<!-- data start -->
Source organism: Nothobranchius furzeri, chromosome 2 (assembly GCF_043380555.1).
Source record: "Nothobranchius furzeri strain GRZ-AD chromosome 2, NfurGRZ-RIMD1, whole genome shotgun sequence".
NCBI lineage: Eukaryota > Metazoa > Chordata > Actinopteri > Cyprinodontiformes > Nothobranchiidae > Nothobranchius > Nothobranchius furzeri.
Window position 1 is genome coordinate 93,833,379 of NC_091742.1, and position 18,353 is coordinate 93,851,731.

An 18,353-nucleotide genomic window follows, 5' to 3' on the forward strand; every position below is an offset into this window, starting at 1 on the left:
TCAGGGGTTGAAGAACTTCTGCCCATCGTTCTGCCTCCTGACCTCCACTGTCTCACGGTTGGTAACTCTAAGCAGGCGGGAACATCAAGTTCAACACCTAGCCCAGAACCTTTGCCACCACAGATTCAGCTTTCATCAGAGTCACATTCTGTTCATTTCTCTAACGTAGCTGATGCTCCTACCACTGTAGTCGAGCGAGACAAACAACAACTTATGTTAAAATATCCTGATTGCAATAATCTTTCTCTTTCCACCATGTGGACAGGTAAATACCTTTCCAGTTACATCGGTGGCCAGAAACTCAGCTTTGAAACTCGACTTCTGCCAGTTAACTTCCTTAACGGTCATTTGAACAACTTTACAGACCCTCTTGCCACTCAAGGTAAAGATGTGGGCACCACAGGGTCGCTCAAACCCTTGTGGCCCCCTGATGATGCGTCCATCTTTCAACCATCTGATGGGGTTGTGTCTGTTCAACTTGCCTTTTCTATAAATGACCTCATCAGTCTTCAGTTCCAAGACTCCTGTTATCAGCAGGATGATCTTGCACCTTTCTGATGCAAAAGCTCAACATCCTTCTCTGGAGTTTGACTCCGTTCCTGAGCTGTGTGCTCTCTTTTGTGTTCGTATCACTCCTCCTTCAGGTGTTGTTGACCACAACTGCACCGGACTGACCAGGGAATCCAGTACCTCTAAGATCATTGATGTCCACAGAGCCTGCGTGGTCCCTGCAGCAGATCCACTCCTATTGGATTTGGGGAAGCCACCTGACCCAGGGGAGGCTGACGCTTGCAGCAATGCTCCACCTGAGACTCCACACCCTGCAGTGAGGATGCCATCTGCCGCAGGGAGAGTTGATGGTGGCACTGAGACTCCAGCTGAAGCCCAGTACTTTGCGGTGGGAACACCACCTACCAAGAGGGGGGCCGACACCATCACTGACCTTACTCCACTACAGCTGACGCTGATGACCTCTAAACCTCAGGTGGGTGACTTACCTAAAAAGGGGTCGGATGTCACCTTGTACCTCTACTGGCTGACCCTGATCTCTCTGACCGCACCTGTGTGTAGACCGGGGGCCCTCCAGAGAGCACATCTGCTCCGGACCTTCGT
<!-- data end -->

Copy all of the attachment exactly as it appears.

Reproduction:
Source organism: Nothobranchius furzeri, chromosome 2 (assembly GCF_043380555.1).
Source record: "Nothobranchius furzeri strain GRZ-AD chromosome 2, NfurGRZ-RIMD1, whole genome shotgun sequence".
NCBI lineage: Eukaryota > Metazoa > Chordata > Actinopteri > Cyprinodontiformes > Nothobranchiidae > Nothobranchius > Nothobranchius furzeri.
Window position 1 is genome coordinate 93,833,379 of NC_091742.1, and position 18,353 is coordinate 93,851,731.

An 18,353-nucleotide genomic window follows, 5' to 3' on the forward strand; every position below is an offset into this window, starting at 1 on the left:
TCAGGGGTTGAAGAACTTCTGCCCATCGTTCTGCCTCCTGACCTCCACTGTCTCACGGTTGGTAACTCTAAGCAGGCGGGAACATCAAGTTCAACACCTAGCCCAGAACCTTTGCCACCACAGATTCAGCTTTCATCAGAGTCACATTCTGTTCATTTCTCTAACGTAGCTGATGCTCCTACCACTGTAGTCGAGCGAGACAAACAACAACTTATGTTAAAATATCCTGATTGCAATAATCTTTCTCTTTCCACCATGTGGACAGGTAAATACCTTTCCAGTTACATCGGTGGCCAGAAACTCAGCTTTGAAACTCGACTTCTGCCAGTTAACTTCCTTAACGGTCATTTGAACAACTTTACAGACCCTCTTGCCACTCAAGGTAAAGATGTGGGCACCACAGGGTCGCTCAAACCCTTGTGGCCCCCTGATGATGCGTCCATCTTTCAACCATCTGATGGGGTTGTGTCTGTTCAACTTGCCTTTTCTATAAATGACCTCATCAGTCTTCAGTTCCAAGACTCCTGTTATCAGCAGGATGATCTTGCACCTTTCTGATGCAAAAGCTCAACATCCTTCTCTGGAGTTTGACTCCGTTCCTGAGCTGTGTGCTCTCTTTTGTGTTCGTATCACTCCTCCTTCAGGTGTTGTTGACCACAACTGCACCGGACTGACCAGGGAATCCAGTACCTCTAAGATCATTGATGTCCACAGAGCCTGCGTGGTCCCTGCAGCAGATCCACTCCTATTGGATTTGGGGAAGCCACCTGACCCAGGGGAGGCTGACGCTTGCAGCAATGCTCCACCTGAGACTCCACACCCTGCAGTGAGGATGCCATCTGCCGCAGGGAGAGTTGATGGTGGCACTGAGACTCCAGCTGAAGCCCAGTACTTTGCGGTGGGAACACCACCTACCAAGAGGGGGGCCGACACCATCACTGACCTTACTCCACTACAGCTGACGCTGATGACCTCTAAACCTCAGGTGGGTGACTTACCTAAAAAGGGGTCGGATGTCACCTTGTACCTCTACTGGCTGACCCTGATCTCTCTGACCGCACCTGTGTGTAGACCGGGGGCCCTCCAGAGAGCACATCTGCTCCGGACCTTCGT